Our world is getting hotter. It’s undeniable now. Nasa says that we are 2 degrees Fahrenheit warmer than the average temperature in the late 19th century–an increase unprecedented in over a millenia–and human activity is the cause. Because of climate change, glaciers are melting, sea levels are rising, and weather events are becoming more extreme. We’ve seen it in our own state of California: years of drought, intense heat waves, a constant threat of wildfires and, most recently, historic flooding due to unusually heavy rainfall. This year President Biden issued a Presidential Emergency Declaration, which authorized federal assistance to support response efforts.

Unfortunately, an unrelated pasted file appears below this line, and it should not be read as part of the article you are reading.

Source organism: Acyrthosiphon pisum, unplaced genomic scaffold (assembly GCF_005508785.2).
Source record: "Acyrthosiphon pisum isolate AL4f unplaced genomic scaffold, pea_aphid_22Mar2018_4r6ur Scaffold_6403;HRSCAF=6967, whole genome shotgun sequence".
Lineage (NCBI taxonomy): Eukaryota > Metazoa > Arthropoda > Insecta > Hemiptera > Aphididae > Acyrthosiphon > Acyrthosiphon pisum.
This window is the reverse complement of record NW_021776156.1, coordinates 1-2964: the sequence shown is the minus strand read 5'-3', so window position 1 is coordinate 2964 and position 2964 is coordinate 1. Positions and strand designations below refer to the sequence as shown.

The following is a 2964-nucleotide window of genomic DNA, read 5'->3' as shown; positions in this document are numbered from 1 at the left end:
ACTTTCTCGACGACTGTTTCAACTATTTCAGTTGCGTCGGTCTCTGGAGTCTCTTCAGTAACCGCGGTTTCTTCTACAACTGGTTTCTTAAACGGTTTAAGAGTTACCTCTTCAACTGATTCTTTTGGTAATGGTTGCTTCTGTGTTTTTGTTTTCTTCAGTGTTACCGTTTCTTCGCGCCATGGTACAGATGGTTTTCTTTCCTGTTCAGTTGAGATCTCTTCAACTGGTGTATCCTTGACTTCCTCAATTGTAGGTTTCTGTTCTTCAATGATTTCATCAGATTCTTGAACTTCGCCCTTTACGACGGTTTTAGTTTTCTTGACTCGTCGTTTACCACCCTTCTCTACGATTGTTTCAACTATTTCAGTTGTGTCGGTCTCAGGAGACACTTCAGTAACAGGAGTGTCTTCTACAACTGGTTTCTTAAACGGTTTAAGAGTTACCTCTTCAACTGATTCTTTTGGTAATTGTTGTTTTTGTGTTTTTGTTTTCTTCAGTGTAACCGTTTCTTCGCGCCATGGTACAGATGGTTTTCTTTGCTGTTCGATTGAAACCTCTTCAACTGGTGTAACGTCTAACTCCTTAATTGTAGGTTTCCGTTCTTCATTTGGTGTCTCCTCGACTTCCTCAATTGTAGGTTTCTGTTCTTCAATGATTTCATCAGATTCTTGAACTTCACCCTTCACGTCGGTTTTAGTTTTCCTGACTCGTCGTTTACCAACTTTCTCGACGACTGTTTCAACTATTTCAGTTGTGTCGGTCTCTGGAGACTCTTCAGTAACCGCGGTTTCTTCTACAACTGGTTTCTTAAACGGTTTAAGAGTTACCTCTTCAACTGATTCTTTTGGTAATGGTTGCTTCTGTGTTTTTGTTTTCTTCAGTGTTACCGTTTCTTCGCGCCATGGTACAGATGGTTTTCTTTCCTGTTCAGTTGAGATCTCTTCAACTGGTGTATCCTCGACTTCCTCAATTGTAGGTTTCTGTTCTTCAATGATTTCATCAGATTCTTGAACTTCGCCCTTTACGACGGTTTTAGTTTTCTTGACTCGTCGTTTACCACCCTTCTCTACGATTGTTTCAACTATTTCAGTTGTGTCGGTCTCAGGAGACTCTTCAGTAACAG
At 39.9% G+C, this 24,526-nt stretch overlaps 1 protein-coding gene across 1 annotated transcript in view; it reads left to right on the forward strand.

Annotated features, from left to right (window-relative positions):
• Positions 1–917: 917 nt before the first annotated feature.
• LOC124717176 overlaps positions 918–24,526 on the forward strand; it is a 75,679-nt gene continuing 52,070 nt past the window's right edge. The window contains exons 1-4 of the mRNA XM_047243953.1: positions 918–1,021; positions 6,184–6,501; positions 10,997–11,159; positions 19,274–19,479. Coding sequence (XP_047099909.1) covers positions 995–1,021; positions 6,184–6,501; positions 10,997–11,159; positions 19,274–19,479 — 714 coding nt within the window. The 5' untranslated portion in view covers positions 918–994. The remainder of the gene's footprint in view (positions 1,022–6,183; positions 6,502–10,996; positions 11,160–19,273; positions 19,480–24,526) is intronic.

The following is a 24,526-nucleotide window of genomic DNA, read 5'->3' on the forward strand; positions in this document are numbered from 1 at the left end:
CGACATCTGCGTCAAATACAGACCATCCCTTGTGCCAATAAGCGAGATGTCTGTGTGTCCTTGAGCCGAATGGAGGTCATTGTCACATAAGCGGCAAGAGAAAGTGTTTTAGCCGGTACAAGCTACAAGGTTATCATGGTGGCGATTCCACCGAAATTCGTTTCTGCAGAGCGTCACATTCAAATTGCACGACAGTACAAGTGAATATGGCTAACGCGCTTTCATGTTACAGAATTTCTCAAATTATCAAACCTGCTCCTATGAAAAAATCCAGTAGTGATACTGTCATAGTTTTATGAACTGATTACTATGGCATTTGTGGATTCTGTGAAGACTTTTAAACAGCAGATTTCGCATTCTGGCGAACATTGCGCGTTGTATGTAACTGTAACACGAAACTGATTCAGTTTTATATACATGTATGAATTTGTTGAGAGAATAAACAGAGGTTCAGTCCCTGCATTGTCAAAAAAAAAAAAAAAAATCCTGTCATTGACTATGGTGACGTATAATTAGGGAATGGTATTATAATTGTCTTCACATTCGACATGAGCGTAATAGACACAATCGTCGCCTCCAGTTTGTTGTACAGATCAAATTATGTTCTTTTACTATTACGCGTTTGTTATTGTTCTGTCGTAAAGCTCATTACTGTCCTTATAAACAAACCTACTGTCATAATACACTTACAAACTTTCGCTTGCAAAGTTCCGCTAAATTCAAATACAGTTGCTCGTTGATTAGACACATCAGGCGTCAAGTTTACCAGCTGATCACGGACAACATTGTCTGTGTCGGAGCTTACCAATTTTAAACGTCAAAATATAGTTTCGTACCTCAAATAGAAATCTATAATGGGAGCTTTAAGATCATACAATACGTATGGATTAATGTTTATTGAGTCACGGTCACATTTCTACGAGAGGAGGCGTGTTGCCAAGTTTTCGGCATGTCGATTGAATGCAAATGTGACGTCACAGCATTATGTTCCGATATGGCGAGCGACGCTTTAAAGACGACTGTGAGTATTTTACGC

But it is populations in the Global South that are most vulnerable to climate change and disproportionately bear the brunt of its consequences, despite contributing the least to carbon emissions, the main driver of a warming world. There are environmental, economic, and social reasons for this. Geographically, these countries have low-lying coastal areas or arid regions that are prone to droughts. Limited infrastructure and resources make it hard to deal with the impacts of climate change, such as adequate water management systems, early warning systems for natural disasters, or emergency response capabilities. And social and economic inequalities within and between countries exacerbate the impacts, with vulnerable populations such as women, children, and indigenous peoples being affected the most.